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Crafting a ‘critically-applied’ PrEP collaboration in Memphis

This article is part of the series:

Encountering PrEP

I became interested in PrEP as an object of anthropological research on the L train between 1st and 3rd Avenues in Manhattan. It was the summer of 2014 and the global AIDS industry was humming with renewed biomedical triumphalism, hailing ‘the end of AIDS’ some argued PrEP and other scientific advances had made attainable (Kenworthy, Thomann, …

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Power in the Face of Indian Surrogacy

Introduction

Power is in the air we breathe, and no matter where we are there are always individuals with more power over others. In “An anthropology of structural violence” Paul Farmer (2004) famously described the ways systems of power operate to produce structural inequalities and forms of violence inherent within. Farmer defines structural violence as “the experience of people who …

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Staging Seizure: The Chronic Contingency of Epilepsy Diagnosis

Epilepsy is a chronic illness and disability characterized by recurrent, unpredictable seizures. Epileptic seizures are transient events during which people lose control over all or parts of body-mind function. This can result in the rhythmic twisting of a person’s wrist, sudden inexplicable feelings of joy, or involuntary spasms of the whole body. Since antiquity, epilepsy has occupied healers, philosophers, physicians, …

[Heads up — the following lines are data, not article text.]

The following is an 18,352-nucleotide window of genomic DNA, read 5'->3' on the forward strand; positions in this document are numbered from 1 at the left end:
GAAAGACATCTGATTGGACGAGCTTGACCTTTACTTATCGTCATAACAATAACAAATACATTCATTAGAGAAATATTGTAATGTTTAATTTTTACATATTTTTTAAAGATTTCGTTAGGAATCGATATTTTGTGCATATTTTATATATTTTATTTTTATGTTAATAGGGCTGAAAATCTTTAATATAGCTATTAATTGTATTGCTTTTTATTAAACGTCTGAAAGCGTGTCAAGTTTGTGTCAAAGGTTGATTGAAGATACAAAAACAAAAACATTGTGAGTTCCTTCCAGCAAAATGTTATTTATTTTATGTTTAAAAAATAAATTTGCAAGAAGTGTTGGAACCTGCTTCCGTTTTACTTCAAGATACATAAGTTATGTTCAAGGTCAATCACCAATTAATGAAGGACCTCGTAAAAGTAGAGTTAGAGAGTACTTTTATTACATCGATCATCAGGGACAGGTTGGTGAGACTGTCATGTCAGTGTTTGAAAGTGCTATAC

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Internet-Based Access to PrEP in the U.S.: A “Critically Applied” Approach and the Symbolic Effects of a Clinical-Technological Assemblage

This article is part of the series:

Introduction

“I‘d been trying to get PrEP through my physician at the time, and …I had to print up all these studies and all the prescription information because my doctor was like, ‘Well, you don’t have HIV.’ And I’m like, ‘I know. That’s the point. I don’t want to get it.’ And he’s like, ‘Well, [Truvada] is not for that.’

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Life/NonLife: a forum

This Somatosphere forum features essays written in the wake of a debate held at the 2015 Annual Meeting of the Association of Social Anthropologists of the United Kingdom and the Commonwealth. The debate was organized around the following motion: “Lacking empirical traction and heuristic power, the distinction between life and nonlife is one that anthropology needs to discard.” We hope …

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Suffering, Agency, and the Value of Early and Late Life

‘Do no harm’ is the first principle in both research ethics and bioethics, conveying an inherent ambiguity in the biomedical imperative to create healthier and longer human lives. As such, both medical intervention and research have always straddled the delicate border between care and violence, exposing how doing good can be easily transformed into or confused with doing harm. This …